Examples of inadvertent in a Sentence
an inadvertent encounter with a rattlesnake in the brush
Recent Examples of inadvertent from the Web
James Corden’s Carpool Karaoke and Jerry Seinfeld’s Comedians in Cars Getting Coffee are early, though perhaps inadvertent, examples.
Most people, upon discovering the deeply harmful (if possibly inadvertent) effects of their tweeting, would change their behavior.
Those collisions, which Green said were inadvertent, did not curb his aggressiveness.
While 824 people died of inadvertent shootings in the U.S. in 1999, accidental shootings killed only 489 Americans in 2015 — even as the country’s population grew over the same period, the Los Angeles Times reports.
My inadvertent catch of the day was quickly cooked into linguine with fresh parsley and white wine sauce for a perfect farewell dinner to beautiful New Zealand.
Image Edith Sheffer has written a book that defies easy categorization — an appropriate, if perhaps inadvertent, response to her fascinating and terrible subject matter.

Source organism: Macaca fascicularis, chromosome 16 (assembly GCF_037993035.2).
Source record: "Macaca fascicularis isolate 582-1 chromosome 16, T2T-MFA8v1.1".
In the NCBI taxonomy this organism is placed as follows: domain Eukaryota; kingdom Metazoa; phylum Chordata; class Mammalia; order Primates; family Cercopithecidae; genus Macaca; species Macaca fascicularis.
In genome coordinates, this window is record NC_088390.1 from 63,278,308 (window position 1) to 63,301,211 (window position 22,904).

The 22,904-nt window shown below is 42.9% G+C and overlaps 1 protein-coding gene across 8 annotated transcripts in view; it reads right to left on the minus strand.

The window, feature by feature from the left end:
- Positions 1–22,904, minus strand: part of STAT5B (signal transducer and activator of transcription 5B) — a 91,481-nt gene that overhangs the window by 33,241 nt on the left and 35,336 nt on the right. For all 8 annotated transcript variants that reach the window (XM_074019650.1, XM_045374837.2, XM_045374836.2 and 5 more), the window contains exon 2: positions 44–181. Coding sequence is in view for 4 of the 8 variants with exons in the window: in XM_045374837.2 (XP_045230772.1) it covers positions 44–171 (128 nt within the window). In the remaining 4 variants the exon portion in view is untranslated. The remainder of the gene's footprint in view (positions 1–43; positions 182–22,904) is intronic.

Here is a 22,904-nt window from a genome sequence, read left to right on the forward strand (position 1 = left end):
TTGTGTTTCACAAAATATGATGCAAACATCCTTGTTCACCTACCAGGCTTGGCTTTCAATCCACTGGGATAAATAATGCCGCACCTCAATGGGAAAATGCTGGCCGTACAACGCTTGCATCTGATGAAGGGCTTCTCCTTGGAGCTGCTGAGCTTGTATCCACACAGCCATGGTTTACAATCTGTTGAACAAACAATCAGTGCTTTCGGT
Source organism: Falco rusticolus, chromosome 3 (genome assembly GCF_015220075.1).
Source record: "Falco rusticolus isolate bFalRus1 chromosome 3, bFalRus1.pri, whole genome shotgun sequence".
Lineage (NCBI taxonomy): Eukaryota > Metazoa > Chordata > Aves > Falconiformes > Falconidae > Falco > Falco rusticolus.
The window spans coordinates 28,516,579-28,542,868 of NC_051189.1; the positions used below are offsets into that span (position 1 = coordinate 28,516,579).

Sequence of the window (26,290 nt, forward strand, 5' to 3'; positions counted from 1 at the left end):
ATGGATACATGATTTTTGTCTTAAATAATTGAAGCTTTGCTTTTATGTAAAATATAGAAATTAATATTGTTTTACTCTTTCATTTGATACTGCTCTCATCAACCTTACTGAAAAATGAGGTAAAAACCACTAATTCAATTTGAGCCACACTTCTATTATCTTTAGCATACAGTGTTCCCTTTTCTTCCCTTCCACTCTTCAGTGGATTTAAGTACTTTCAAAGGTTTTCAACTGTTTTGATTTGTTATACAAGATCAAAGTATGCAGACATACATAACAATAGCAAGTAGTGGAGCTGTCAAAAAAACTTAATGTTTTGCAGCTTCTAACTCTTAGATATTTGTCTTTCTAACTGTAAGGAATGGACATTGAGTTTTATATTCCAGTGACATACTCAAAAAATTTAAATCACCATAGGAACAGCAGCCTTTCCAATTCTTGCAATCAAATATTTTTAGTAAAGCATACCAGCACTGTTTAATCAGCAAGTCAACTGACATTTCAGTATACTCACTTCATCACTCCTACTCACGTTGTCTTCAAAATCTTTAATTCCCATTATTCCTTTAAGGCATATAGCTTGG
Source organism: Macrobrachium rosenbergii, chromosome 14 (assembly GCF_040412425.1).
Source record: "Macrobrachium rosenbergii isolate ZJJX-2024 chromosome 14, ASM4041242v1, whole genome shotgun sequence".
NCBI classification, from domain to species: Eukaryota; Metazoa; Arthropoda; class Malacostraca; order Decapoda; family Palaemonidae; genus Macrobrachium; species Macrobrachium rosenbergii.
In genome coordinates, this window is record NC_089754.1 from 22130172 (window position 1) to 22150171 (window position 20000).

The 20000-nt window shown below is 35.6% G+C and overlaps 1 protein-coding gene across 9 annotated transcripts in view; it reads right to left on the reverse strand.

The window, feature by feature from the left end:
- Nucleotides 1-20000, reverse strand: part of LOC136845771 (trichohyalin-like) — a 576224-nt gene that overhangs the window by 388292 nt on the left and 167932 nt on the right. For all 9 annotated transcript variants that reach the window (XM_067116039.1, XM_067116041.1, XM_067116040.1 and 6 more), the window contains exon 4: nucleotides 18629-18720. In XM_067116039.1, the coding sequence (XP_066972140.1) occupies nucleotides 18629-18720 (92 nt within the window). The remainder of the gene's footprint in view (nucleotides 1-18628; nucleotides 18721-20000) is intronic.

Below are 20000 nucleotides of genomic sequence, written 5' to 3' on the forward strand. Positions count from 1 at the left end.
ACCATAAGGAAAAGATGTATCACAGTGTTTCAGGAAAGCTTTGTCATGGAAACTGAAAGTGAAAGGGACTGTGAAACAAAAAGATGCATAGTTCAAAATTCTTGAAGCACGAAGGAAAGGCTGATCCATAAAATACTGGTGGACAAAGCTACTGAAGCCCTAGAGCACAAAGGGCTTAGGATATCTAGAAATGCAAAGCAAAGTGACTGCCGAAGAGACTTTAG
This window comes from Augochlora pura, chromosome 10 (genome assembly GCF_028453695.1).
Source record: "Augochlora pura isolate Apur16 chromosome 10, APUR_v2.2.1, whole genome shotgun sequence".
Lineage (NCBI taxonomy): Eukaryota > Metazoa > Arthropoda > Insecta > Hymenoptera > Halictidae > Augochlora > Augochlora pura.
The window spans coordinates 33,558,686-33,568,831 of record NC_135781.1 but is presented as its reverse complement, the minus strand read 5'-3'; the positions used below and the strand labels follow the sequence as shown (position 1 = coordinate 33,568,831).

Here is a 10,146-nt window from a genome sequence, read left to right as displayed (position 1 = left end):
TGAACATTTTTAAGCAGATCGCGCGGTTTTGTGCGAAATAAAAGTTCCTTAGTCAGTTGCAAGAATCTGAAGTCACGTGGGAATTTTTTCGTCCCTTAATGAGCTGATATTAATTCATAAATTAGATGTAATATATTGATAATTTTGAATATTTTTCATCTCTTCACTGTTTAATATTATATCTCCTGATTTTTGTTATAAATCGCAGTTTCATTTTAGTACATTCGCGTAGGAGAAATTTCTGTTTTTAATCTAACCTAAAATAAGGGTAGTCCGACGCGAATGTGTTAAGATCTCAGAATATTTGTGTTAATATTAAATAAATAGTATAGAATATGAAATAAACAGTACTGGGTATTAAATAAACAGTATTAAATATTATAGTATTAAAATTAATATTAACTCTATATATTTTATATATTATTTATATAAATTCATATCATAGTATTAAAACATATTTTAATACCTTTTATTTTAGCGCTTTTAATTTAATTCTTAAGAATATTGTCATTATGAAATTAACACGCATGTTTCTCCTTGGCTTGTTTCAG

Any inadvertent personal days that may have been charged as business days have been addressed.
Question now is, will ethics and law enforcement agencies get involved to find out whether Pastor did absolutely nothing wrong, made an inadvertent rookie misstep or did something much worse?
These example sentences are selected automatically from various online news sources to reflect current usage of the word 'inadvertent.' Views expressed in the examples do not represent the opinion of Merriam-Webster or its editors. Send us feedback.
The Formation of Inadvertent
It may look innocent, but inadvertent belongs to a class of words that provoke anger in many people who care about language – to wit, the back-formation. Bucking the usual trend in which longer words are formed from shorter ones by the addition of an affix (for example, superficiality from superficial), back-formations are created by clipping off a piece of a longer word; in this case, inadvertent was back-formed from inadvertence or inadvertency. A fair number of these words populate English, including brainwash (from brainwashing), complicit (from complicity), escalate (from escalator), and televise (from television). Certain back-formations, such as liaise (which comes from liaison) rub some people the wrong way. While they are under no obligation to accept liaise, there is nothing inherently wrong with back-formations; they are just another way our language has of creating new words.
INADVERTENT Defined for English Language Learners
Definition of inadvertent for English Language Learners
: not intended or planned
INADVERTENT Defined for Kids
Seen and Heard
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